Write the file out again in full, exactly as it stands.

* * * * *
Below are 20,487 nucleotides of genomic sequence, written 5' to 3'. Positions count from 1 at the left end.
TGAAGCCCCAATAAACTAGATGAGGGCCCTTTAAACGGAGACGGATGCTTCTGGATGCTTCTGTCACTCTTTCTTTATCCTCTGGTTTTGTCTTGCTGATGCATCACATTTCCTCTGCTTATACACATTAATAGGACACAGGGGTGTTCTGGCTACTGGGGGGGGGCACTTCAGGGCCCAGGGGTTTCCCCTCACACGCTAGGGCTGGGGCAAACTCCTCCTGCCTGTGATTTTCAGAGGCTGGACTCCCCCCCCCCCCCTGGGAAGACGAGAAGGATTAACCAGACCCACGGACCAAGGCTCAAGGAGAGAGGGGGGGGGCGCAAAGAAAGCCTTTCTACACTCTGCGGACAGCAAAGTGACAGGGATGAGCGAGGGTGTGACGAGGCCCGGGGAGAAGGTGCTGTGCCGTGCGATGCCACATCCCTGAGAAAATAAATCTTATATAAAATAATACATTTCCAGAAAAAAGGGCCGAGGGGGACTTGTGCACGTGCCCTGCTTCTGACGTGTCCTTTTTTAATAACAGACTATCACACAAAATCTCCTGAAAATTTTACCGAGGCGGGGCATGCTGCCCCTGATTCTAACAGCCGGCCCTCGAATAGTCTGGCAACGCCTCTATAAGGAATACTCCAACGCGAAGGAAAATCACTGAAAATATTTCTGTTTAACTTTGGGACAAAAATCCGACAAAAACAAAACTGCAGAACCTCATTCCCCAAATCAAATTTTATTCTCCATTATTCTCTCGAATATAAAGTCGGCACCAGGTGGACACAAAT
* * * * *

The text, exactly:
Below are 20,487 nucleotides of genomic sequence, written 5' to 3'. Positions count from 1 at the left end.
TGAAGCCCCAATAAACTAGATGAGGGCCCTTTAAACGGAGACGGATGCTTCTGGATGCTTCTGTCACTCTTTCTTTATCCTCTGGTTTTGTCTTGCTGATGCATCACATTTCCTCTGCTTATACACATTAATAGGACACAGGGGTGTTCTGGCTACTGGGGGGGGGCACTTCAGGGCCCAGGGGTTTCCCCTCACACGCTAGGGCTGGGGCAAACTCCTCCTGCCTGTGATTTTCAGAGGCTGGACTCCCCCCCCCCCCCTGGGAAGACGAGAAGGATTAACCAGACCCACGGACCAAGGCTCAAGGAGAGAGGGGGGGGGCGCAAAGAAAGCCTTTCTACACTCTGCGGACAGCAAAGTGACAGGGATGAGCGAGGGTGTGACGAGGCCCGGGGAGAAGGTGCTGTGCCGTGCGATGCCACATCCCTGAGAAAATAAATCTTATATAAAATAATACATTTCCAGAAAAAAGGGCCGAGGGGGACTTGTGCACGTGCCCTGCTTCTGACGTGTCCTTTTTTAATAACAGACTATCACACAAAATCTCCTGAAAATTTTACCGAGGCGGGGCATGCTGCCCCTGATTCTAACAGCCGGCCCTCGAATAGTCTGGCAACGCCTCTATAAGGAATACTCCAACGCGAAGGAAAATCACTGAAAATATTTCTGTTTAACTTTGGGACAAAAATCCGACAAAAACAAAACTGCAGAACCTCATTCCCCAAATCAAATTTTATTCTCCATTATTCTCTCGAATATAAAGTCGGCACCAGGTGGACACAAAT